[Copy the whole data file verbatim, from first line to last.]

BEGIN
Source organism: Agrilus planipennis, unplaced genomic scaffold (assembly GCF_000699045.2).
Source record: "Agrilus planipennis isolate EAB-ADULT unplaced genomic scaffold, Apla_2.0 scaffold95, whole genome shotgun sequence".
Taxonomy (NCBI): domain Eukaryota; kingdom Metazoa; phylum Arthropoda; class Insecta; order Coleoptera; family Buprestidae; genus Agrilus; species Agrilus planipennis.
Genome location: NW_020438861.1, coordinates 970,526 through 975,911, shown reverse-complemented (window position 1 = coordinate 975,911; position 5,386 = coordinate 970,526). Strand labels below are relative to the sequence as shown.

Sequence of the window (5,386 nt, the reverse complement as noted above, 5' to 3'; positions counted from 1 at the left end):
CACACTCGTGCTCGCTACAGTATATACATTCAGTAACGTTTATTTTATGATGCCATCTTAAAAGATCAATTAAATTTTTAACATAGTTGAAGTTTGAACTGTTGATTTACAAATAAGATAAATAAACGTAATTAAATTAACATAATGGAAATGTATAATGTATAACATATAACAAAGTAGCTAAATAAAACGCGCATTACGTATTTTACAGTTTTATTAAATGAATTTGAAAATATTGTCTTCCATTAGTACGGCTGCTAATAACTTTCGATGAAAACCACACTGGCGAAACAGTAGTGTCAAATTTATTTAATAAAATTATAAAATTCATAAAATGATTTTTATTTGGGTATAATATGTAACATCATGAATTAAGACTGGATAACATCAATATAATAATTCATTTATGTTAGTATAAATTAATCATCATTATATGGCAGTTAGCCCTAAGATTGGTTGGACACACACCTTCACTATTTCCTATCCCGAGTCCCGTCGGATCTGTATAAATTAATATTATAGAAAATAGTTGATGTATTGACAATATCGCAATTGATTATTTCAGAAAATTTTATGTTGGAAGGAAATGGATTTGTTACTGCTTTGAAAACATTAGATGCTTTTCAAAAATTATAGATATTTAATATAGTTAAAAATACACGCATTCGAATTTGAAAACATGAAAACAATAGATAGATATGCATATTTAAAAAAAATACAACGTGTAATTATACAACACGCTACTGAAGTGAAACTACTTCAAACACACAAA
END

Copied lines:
Source organism: Agrilus planipennis, unplaced genomic scaffold (assembly GCF_000699045.2).
Source record: "Agrilus planipennis isolate EAB-ADULT unplaced genomic scaffold, Apla_2.0 scaffold95, whole genome shotgun sequence".
Taxonomy (NCBI): domain Eukaryota; kingdom Metazoa; phylum Arthropoda; class Insecta; order Coleoptera; family Buprestidae; genus Agrilus; species Agrilus planipennis.
Genome location: NW_020438861.1, coordinates 970,526 through 975,911, shown reverse-complemented (window position 1 = coordinate 975,911; position 5,386 = coordinate 970,526). Strand labels below are relative to the sequence as shown.

Sequence of the window (5,386 nt, the reverse complement as noted above, 5' to 3'; positions counted from 1 at the left end):
CACACTCGTGCTCGCTACAGTATATACATTCAGTAACGTTTATTTTATGATGCCATCTTAAAAGATCAATTAAATTTTTAACATAGTTGAAGTTTGAACTGTTGATTTACAAATAAGATAAATAAACGTAATTAAATTAACATAATGGAAATGTATAATGTATAACATATAACAAAGTAGCTAAATAAAACGCGCATTACGTATTTTACAGTTTTATTAAATGAATTTGAAAATATTGTCTTCCATTAGTACGGCTGCTAATAACTTTCGATGAAAACCACACTGGCGAAACAGTAGTGTCAAATTTATTTAATAAAATTATAAAATTCATAAAATGATTTTTATTTGGGTATAATATGTAACATCATGAATTAAGACTGGATAACATCAATATAATAATTCATTTATGTTAGTATAAATTAATCATCATTATATGGCAGTTAGCCCTAAGATTGGTTGGACACACACCTTCACTATTTCCTATCCCGAGTCCCGTCGGATCTGTATAAATTAATATTATAGAAAATAGTTGATGTATTGACAATATCGCAATTGATTATTTCAGAAAATTTTATGTTGGAAGGAAATGGATTTGTTACTGCTTTGAAAACATTAGATGCTTTTCAAAAATTATAGATATTTAATATAGTTAAAAATACACGCATTCGAATTTGAAAACATGAAAACAATAGATAGATATGCATATTTAAAAAAAATACAACGTGTAATTATACAACACGCTACTGAAGTGAAACTACTTCAAACACACAAA